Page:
Wednesday, September 18, 2013

Sleepy Hollow Review (Spoiler Alert)

Last night I watched the premiere of Sleepy Hollow, and I was surprised by how much I enjoyed it. Throughout the pilot I likened the premise to shows like Supernatural and Castle, where Ichabod Crane, freshly awakened in the future after sleeping for over two hundred years, and a skeptic cop named Abbie Mills team up to solve supernatural mysteries in the town of Sleepy Hollow.

A lot of the charm of the show comes from the relationship between Ichabod and Abbie, as he's prone to make unintentionally rude comments such as, "Since when do women wear trousers," and, "You've been emancipated, I take it." More than the witches and demons and the yarn about the coming apocalypse, I found myself entertained by Tom Mison's portrayal of Ichabod as he adjusted to modern society yet maintained a calculative nature. He's more interested in the world and gadgets, asking about Starbucks across the street from one another and looking into a flashlight. I do hope this is a persistent aspect of the show, for Ichabod has more than two centuries of history, social changes, and technology to catch up on. There's a reverse Life on Mars feel to it, where Ichabod is thrust forward in time rather than back, and a lot can be explored as he comes to grips with the modern world that's so different from the one he left.

I thought Nicole Beharie was a good choice for the co-lead as well. The back and forth between Ichabod and her gave me a few laughs, even when they delivered lines that were full of cheese, and it's hard for a show that deals with headless killers and witches and the four horsemen of the apocalypse to not have cheesey or awkward lines, but the actors did enough for me to buy the premise and be entertained, including Orlando Jones, who plays a more serious role than I'm accustomed to seeing from him.

Neither is Sleepy Hollow on the level of shows like Breaking Bad or Game of Thrones, nor does it pretend to be. This is a show with action (a taste of what's to come was a quick showdown with a priest casting magic and the Headless Horseman sporting a shotgun) and a bit of mystery; it's sometimes dark, sometimes comedic. It's very much a show designed for pure entertainment, not introspection or a commentary on society, and if the viewer is looking for a faithful adaptation of Washington Irving's tale, this is not where to find it.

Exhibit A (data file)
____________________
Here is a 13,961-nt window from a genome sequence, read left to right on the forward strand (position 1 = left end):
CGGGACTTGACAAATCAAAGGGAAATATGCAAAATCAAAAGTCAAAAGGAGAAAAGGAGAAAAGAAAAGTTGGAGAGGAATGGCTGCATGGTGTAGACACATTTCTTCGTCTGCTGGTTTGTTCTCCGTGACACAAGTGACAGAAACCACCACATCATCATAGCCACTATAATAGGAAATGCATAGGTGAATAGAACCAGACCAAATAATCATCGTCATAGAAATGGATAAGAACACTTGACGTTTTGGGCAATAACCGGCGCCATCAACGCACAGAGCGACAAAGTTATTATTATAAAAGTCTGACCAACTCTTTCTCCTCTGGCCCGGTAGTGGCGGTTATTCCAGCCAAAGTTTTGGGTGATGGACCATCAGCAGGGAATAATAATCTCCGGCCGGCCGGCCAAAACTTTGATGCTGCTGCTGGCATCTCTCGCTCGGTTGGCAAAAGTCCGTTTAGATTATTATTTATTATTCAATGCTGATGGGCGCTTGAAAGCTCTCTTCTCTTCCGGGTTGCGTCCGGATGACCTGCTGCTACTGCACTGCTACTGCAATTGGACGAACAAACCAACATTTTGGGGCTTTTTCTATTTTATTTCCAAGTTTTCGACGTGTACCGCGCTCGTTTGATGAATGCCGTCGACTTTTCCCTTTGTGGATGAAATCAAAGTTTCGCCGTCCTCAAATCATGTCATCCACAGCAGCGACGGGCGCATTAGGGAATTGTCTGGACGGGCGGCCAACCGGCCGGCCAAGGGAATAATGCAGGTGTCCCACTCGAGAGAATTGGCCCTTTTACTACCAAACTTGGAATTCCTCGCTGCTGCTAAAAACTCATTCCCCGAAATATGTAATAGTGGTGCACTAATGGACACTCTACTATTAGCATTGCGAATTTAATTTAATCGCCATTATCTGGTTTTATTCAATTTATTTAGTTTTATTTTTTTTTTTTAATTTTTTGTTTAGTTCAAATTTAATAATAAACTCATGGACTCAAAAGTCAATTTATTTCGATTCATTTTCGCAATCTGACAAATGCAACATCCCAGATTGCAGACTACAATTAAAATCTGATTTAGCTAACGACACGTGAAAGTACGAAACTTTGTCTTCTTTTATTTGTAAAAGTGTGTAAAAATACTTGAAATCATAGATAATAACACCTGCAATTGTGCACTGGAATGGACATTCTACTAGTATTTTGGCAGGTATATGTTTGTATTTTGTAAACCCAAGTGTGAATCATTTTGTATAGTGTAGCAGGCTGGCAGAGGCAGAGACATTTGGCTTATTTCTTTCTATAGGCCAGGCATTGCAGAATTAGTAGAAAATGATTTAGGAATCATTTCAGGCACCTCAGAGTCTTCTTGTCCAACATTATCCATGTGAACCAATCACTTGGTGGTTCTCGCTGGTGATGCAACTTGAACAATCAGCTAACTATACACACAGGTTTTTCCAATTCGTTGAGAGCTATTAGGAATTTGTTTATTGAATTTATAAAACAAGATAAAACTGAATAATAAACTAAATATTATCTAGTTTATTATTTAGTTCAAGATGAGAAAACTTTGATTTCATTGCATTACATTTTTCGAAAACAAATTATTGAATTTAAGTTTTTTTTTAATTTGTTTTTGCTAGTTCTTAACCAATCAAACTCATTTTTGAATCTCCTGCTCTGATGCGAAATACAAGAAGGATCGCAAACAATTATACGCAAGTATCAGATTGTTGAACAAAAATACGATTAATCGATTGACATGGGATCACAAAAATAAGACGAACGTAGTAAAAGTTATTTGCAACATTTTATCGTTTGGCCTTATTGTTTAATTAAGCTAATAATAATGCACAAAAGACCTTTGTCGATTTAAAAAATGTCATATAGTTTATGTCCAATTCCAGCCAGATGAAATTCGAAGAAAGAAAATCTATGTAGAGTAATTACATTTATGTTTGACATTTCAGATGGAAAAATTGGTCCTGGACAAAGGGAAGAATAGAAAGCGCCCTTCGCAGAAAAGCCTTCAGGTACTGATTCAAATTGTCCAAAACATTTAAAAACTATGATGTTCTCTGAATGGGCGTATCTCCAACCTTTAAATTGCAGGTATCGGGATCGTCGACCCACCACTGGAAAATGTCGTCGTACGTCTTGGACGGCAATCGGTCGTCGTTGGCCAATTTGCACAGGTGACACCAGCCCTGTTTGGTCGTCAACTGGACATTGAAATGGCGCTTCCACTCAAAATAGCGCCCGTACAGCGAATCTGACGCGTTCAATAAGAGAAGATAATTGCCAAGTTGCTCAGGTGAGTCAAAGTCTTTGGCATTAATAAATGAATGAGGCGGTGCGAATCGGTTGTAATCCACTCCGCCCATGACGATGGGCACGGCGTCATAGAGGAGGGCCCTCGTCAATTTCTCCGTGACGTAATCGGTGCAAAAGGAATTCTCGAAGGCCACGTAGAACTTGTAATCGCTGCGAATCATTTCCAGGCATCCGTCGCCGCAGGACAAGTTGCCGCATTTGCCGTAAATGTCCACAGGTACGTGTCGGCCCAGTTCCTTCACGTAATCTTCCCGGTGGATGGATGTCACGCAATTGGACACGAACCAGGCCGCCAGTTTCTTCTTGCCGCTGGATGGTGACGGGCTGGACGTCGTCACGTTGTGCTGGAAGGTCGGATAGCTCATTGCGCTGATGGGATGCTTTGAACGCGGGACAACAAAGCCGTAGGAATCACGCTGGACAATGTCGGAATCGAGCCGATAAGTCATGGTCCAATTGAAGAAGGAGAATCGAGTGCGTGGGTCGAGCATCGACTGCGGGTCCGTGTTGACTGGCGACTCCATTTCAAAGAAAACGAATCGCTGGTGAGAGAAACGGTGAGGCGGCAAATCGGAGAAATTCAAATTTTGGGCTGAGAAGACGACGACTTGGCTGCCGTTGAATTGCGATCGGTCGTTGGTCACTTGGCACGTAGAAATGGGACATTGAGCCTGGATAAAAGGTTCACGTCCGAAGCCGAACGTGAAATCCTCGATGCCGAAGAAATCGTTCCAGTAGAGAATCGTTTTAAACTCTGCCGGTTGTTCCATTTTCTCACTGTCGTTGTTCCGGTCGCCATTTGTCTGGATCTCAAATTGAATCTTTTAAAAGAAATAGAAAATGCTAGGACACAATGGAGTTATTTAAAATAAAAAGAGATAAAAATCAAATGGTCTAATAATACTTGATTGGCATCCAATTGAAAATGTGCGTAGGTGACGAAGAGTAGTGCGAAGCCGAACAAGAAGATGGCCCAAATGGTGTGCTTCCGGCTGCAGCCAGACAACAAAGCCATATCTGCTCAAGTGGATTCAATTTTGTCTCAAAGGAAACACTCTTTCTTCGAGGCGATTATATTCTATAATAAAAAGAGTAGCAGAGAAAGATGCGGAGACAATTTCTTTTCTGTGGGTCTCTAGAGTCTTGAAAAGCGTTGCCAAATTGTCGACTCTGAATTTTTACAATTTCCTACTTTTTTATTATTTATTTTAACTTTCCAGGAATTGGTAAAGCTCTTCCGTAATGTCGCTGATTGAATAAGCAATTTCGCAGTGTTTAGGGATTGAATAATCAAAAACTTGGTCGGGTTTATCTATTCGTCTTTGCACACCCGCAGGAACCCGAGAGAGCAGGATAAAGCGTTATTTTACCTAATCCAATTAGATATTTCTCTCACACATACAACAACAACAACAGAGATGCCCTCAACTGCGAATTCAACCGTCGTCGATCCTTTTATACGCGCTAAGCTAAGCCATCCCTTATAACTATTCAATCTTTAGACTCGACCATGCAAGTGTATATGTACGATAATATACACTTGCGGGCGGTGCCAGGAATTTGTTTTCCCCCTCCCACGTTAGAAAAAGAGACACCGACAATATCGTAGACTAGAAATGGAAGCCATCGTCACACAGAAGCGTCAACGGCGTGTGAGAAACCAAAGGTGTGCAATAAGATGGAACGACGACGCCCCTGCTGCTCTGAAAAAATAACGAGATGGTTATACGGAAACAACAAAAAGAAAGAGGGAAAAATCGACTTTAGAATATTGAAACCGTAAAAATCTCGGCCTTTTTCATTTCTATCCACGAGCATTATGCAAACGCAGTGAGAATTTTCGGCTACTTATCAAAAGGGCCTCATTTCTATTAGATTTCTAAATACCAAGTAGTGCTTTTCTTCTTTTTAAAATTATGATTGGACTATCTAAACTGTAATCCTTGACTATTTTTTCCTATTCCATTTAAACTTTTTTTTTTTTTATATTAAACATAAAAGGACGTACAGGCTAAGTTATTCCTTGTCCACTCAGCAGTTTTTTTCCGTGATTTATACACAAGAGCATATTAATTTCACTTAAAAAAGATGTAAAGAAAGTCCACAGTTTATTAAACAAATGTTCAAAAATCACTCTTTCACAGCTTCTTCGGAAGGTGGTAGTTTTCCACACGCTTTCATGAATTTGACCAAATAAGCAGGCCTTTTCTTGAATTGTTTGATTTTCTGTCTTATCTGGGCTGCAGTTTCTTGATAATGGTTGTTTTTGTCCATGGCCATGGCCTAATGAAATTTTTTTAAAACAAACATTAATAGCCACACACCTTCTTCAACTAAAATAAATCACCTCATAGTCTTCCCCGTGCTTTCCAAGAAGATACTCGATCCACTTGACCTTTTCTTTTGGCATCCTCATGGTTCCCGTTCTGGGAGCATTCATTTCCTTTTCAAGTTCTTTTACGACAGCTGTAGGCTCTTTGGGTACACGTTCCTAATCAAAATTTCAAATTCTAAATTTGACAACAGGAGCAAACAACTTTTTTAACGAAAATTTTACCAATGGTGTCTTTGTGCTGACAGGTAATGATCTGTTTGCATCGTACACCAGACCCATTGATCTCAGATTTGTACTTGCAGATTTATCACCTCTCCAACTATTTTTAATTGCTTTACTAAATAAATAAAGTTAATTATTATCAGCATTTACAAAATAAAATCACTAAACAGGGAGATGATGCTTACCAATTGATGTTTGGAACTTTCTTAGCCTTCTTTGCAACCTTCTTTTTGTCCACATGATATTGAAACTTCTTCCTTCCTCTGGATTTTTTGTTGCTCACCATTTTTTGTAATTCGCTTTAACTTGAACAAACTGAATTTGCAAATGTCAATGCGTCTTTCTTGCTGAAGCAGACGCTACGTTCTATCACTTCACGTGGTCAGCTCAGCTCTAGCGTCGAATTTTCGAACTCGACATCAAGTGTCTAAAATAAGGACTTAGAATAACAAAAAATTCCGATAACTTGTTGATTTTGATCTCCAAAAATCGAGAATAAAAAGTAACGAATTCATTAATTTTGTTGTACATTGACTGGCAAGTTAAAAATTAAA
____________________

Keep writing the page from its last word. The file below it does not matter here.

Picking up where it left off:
My one major complaint so far is that during the premiere they had two great actors, John Cho and Clancy Brown, that were killed off. There was little to no development with their characters, which means there was a brief window of mystery surrounding them, though I suspect Clancy Brown will be doing voiceovers throughout the series. It really irked me to have these characters introduced and killed by the Horseman almost right away. I feel as if it was a ploy to get people to watch the pilot by advertising a great cast, then having half that cast be nothing more than cameos. Of the six major characters shown in the first episode, half of them are gone--seems like a wasted opportunity to me.

All in all, the pilot was solid, and I'm a sucker for supernatural shows. While I could do with a little less of the cop show aspect, I look forward to new episodes and seeing where Sleepy Hollow takes me.

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